Shepherdstown gearing up for another summer of engaging theater
Fans of bold, new theater have just three months to wait before the debut of the 2013 season of the Contemporary American Theater Festival.
What’s in store for Shepherdstown’s well-loved summer play festival?
Contemporary American Theater Festival founder Ed Herendeen calls the five works set to debut July 5 “complicated, vivid, fleshy and ambitious.”
Again hosted on the campus of Shepherd University, CATF this summer will mark its 23rd season with five new American plays in rotating repertory.
Here, a look at what’s on tap 90 days from now:
- “A Discourse on the Wonders of the Invisible World,” a world premiere by Liz Duffy Adams
It’s 1702, a decade after the Salem witch trials. About to leave the Colonies forever, long-lost Abigail Williams arrives at the frontier tavern of her childhood witch conspirator — Mercy Lewis—desperate to understand the madness that overtook their youth. Kent Nicholson directs.
- “Modern Terrorism, or They Who Want to Kill Us and How We Learn to Love Them,” a play by Jon Kern
Ed Herendeen directs this provocative black comedy –a satire of paranoid times that explores themes of alienation, revenge and a yearning for purpose and fame. The action focuses on a trio of terrorists determined to bring retribution to America. Their only problem? They aren’t very good at it.
- “H20,” a world premiere by Jane Martin
An aimless young man catapults to stardom and soon is set to appear on Broadway in “Hamlet.” That leads him to a young evangelical Christian. Jon Jory directs this drama/comedy/love story about self-destruction, notoriety and the dark journey to purity and salvation.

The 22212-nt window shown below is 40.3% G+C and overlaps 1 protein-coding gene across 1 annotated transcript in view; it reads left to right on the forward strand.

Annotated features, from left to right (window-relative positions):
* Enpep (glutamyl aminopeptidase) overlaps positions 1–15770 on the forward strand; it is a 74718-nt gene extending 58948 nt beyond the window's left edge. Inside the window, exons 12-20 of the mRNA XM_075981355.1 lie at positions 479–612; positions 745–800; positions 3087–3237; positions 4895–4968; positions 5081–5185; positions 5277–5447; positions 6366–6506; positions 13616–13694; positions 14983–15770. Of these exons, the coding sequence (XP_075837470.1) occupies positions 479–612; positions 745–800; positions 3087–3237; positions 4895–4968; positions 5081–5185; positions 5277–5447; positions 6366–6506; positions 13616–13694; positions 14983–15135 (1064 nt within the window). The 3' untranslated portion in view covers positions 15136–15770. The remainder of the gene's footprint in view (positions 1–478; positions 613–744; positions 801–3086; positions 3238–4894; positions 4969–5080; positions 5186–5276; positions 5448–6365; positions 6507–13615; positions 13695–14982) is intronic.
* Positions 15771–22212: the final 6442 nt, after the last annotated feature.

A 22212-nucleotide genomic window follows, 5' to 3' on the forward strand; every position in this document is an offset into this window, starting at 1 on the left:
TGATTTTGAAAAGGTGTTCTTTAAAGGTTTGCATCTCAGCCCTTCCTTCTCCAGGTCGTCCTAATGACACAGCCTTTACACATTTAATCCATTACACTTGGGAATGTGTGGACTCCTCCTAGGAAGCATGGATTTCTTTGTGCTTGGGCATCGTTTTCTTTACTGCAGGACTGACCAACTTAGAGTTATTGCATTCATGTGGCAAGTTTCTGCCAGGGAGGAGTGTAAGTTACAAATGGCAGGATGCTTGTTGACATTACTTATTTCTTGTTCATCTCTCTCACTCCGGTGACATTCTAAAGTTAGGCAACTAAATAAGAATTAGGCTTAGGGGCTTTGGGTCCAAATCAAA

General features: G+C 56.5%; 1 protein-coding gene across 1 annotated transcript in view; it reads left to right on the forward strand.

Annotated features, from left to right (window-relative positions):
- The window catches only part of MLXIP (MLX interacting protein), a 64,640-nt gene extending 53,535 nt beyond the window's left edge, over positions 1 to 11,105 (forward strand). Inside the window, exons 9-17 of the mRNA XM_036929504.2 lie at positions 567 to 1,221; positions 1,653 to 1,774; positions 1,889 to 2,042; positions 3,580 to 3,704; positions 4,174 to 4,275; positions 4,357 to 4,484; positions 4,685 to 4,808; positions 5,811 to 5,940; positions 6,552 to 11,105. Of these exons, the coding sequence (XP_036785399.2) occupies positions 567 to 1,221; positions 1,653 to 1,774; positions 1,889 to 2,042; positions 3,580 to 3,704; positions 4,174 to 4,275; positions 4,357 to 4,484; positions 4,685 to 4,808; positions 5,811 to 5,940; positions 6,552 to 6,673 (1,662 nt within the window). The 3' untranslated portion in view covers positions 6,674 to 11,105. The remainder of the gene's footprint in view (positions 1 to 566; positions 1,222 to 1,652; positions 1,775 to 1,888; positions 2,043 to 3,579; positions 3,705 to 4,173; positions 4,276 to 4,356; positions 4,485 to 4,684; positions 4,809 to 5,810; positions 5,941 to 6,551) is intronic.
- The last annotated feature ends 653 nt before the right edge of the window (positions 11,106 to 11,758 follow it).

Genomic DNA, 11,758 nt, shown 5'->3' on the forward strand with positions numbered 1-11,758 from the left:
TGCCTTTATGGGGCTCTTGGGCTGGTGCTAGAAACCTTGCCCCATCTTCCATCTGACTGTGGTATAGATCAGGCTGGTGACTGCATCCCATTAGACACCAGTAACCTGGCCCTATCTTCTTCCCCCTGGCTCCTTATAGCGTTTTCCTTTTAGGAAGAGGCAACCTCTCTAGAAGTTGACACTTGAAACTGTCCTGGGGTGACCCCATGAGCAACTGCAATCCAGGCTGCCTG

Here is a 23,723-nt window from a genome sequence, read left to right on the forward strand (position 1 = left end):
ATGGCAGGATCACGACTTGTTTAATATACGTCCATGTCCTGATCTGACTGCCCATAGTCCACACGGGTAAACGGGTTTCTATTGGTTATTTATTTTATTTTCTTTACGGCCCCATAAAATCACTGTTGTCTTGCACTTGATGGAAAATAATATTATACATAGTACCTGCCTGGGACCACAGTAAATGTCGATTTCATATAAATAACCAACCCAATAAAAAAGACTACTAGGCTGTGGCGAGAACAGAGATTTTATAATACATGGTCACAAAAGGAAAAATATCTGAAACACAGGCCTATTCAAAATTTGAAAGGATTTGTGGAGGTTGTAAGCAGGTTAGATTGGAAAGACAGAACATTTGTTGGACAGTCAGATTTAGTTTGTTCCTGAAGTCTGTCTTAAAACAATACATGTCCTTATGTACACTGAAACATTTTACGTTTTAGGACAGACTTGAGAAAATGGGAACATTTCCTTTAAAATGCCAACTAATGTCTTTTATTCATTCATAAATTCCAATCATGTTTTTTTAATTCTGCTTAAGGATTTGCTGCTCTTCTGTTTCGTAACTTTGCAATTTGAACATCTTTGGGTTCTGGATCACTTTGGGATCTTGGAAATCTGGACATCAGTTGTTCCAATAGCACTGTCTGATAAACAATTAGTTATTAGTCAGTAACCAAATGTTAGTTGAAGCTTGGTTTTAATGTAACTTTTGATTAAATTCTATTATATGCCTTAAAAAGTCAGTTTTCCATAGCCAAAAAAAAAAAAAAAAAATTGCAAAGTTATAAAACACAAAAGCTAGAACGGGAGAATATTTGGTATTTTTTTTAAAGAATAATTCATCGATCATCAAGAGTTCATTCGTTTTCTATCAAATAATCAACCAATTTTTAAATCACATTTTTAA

- “Heartless,” by Pulitzer Prize-winning playwright Sam Shepard
Herendeen again directs this work by Shepard, a poetic, enigmatic and humorous exploration of the failure to connect. The play’s focus is Sally, who shares a home with her sister, mother and family nurse. Then her new lover arrives and life is thrown for a loop.
- “Scott and Hem in the Garden of Allah,” a world premiere written and directed by Mark St. Germain F. Scott Fitzgerald and Ernest Hemingway wrestle with art, creativity and personal destruction – and explore their mysterious bond – at the Los Angeles resort villa known as the Garden of Allah in the late 1930s.
For more on the new season of plays and for information on securing tickets or getting special pricing for packages of tickets for four or more plays, go online to catf.org or call the theater box office at 800-999-CATF.